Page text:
House is one of those Silicon Valley veterans who grows more radical and adventurous as he gets older. And Media X is a long ways from staid old HP -- it doesn't get much more cutting edge than a computer research institute at Stanford. The typical academic papers presented there -- "Blocking and the System of Grammar" and "Isosurface Stuffing: Fast Tetrahedral Meshes with Good Dihedral Angle" are two recent examples -- that illustrate how far-out this research can be.

But the annual meeting, because it includes industry representatives as well, is a little more practical and a lot more fun. And one of the high points is the Media Lexicography Challenge held at the end of the two-day event.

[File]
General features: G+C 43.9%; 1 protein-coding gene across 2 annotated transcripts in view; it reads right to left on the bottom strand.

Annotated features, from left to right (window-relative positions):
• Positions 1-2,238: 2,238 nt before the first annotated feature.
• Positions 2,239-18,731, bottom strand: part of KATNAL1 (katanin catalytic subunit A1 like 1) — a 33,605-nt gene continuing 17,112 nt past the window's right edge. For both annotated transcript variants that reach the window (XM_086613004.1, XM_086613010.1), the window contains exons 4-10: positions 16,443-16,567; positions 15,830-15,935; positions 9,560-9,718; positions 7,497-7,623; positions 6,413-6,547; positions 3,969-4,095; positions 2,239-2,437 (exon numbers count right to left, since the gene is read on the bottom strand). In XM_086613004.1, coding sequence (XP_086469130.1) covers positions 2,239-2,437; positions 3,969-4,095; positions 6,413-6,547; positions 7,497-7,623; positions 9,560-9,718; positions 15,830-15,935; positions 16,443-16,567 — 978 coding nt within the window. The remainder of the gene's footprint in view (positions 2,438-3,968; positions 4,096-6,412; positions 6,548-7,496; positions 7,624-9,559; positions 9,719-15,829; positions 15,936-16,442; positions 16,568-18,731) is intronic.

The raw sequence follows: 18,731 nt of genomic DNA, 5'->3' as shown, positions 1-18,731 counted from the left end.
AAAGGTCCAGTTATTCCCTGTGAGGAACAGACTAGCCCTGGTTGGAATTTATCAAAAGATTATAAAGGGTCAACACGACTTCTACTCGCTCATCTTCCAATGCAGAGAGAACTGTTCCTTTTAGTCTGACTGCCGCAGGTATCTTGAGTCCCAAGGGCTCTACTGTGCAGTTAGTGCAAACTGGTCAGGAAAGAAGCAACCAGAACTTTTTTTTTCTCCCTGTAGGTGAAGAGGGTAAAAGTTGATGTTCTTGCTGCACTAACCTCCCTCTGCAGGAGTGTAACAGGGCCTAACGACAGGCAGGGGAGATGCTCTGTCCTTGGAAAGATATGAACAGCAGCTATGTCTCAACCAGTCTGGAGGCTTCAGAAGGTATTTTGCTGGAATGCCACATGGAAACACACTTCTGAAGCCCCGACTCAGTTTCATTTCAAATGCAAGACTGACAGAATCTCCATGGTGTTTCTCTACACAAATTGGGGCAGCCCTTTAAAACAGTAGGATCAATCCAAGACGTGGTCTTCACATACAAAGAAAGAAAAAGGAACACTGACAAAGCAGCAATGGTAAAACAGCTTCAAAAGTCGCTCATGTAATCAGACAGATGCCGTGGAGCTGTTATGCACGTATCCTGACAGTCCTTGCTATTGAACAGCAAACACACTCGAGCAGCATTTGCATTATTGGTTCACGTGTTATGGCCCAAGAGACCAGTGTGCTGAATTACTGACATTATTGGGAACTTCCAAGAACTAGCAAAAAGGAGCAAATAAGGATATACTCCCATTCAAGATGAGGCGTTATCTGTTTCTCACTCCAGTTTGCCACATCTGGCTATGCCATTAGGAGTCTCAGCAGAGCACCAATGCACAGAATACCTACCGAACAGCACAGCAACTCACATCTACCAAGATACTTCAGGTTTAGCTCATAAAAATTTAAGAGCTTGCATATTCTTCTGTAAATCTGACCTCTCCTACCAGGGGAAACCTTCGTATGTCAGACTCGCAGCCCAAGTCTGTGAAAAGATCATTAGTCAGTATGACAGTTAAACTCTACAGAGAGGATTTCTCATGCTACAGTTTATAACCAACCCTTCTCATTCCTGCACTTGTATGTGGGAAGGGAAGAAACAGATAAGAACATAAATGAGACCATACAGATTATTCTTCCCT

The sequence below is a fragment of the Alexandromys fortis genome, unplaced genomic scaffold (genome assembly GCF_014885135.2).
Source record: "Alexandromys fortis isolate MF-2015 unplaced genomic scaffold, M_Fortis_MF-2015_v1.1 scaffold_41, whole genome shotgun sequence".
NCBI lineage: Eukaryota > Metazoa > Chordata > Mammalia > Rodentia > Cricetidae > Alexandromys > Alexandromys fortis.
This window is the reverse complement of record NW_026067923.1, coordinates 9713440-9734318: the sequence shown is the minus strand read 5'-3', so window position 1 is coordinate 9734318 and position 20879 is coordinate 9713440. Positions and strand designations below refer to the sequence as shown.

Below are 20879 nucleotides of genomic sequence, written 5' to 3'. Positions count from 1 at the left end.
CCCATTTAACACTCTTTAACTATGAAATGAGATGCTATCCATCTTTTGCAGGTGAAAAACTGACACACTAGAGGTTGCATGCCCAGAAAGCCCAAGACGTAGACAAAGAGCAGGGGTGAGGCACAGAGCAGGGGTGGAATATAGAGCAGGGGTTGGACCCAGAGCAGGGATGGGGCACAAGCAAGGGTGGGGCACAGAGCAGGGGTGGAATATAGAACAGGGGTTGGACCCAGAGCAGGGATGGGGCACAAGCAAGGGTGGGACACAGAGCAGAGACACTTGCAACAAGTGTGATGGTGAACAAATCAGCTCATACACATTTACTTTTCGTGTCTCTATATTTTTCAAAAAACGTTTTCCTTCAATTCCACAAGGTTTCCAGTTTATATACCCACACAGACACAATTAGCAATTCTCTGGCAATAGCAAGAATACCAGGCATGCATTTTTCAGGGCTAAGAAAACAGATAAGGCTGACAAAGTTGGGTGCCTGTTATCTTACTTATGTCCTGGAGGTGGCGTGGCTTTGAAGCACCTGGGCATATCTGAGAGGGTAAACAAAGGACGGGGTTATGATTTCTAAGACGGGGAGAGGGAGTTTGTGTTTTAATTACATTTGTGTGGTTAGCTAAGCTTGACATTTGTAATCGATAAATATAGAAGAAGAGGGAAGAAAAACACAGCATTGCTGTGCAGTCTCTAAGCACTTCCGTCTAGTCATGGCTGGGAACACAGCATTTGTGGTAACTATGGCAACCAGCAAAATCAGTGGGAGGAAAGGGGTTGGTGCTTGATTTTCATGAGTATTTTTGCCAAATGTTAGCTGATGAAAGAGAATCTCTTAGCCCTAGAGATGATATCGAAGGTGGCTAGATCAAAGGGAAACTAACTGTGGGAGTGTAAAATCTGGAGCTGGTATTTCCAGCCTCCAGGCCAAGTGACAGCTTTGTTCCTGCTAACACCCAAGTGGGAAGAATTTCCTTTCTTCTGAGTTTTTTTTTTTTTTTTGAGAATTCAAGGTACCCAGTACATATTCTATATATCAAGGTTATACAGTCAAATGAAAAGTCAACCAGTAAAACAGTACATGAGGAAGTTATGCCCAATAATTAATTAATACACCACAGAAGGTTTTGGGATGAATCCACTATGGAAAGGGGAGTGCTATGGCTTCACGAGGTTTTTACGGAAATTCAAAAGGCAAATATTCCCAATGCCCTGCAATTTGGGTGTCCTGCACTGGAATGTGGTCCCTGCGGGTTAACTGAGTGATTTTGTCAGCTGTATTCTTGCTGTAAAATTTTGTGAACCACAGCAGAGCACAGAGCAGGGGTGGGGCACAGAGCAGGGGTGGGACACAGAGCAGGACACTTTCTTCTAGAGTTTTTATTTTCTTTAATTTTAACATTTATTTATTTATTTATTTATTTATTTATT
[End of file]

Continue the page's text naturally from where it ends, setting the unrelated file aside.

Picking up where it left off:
Participants are asked to come up with a new word that memorably captures some phenomenon of modern life. And, this being the age of digital mash-ups, it's probably not surprising that most of these neologisms are verbal mash-ups of pairs of words already in common usage.

WoWover was this year's champion, and winner Andrew Donovo only added to his luster by donating his $250 prize as a benefit to Media X's students.

Some Runners Up

To my mind, however, some of the runner-ups were just as good. They included:

Shocklog (noun) -- A weblog (blog) that is filled with "controversial, critical, surprising and/or appalling content," according to creator Steve Cisler. Needless to say, this is the standard terminology of shock jock transported over to the blogosphere. My hunch, though, is that this is more likely to survive as "shockblog," only because it is smoother to say.

Connectile Dysfunction (noun) -- A hilarious creation by Baldwin Cheng. You know where it comes from, and it means a "sudden loss of Internet connectivity, resulting in disappointment and anxiety." Clever, but will anybody actually use it to describe themselves?